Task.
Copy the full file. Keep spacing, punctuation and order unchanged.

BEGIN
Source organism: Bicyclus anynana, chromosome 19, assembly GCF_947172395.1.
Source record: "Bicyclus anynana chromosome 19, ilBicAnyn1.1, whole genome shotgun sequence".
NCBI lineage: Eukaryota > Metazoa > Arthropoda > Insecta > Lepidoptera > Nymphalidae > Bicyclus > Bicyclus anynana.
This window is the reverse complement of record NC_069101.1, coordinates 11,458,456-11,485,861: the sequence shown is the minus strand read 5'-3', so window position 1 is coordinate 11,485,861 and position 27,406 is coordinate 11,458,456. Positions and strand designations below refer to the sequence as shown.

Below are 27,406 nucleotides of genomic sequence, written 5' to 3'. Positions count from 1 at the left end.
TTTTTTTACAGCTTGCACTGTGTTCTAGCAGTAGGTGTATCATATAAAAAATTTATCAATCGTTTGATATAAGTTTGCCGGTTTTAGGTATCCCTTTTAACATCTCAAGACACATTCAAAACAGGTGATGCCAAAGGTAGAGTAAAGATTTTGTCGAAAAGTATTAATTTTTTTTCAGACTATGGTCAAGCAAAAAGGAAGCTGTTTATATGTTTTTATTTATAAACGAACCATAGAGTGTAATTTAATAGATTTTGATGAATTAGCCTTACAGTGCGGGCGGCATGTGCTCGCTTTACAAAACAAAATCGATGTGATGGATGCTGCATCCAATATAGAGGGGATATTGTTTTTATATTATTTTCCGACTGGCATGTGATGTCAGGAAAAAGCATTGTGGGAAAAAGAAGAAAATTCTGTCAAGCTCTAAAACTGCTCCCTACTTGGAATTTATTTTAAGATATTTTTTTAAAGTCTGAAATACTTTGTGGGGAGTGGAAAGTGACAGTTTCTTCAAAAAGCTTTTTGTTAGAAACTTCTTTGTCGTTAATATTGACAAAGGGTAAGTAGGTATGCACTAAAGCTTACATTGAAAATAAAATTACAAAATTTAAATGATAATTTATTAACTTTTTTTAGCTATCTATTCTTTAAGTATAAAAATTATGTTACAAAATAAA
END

Source organism: Bicyclus anynana, chromosome 19, assembly GCF_947172395.1.
Source record: "Bicyclus anynana chromosome 19, ilBicAnyn1.1, whole genome shotgun sequence".
NCBI lineage: Eukaryota > Metazoa > Arthropoda > Insecta > Lepidoptera > Nymphalidae > Bicyclus > Bicyclus anynana.
This window is the reverse complement of record NC_069101.1, coordinates 11,458,456-11,485,861: the sequence shown is the minus strand read 5'-3', so window position 1 is coordinate 11,485,861 and position 27,406 is coordinate 11,458,456. Positions and strand designations below refer to the sequence as shown.

Below are 27,406 nucleotides of genomic sequence, written 5' to 3'. Positions count from 1 at the left end.
TTTTTTTACAGCTTGCACTGTGTTCTAGCAGTAGGTGTATCATATAAAAAATTTATCAATCGTTTGATATAAGTTTGCCGGTTTTAGGTATCCCTTTTAACATCTCAAGACACATTCAAAACAGGTGATGCCAAAGGTAGAGTAAAGATTTTGTCGAAAAGTATTAATTTTTTTTCAGACTATGGTCAAGCAAAAAGGAAGCTGTTTATATGTTTTTATTTATAAACGAACCATAGAGTGTAATTTAATAGATTTTGATGAATTAGCCTTACAGTGCGGGCGGCATGTGCTCGCTTTACAAAACAAAATCGATGTGATGGATGCTGCATCCAATATAGAGGGGATATTGTTTTTATATTATTTTCCGACTGGCATGTGATGTCAGGAAAAAGCATTGTGGGAAAAAGAAGAAAATTCTGTCAAGCTCTAAAACTGCTCCCTACTTGGAATTTATTTTAAGATATTTTTTTAAAGTCTGAAATACTTTGTGGGGAGTGGAAAGTGACAGTTTCTTCAAAAAGCTTTTTGTTAGAAACTTCTTTGTCGTTAATATTGACAAAGGGTAAGTAGGTATGCACTAAAGCTTACATTGAAAATAAAATTACAAAATTTAAATGATAATTTATTAACTTTTTTTAGCTATCTATTCTTTAAGTATAAAAATTATGTTACAAAATAAA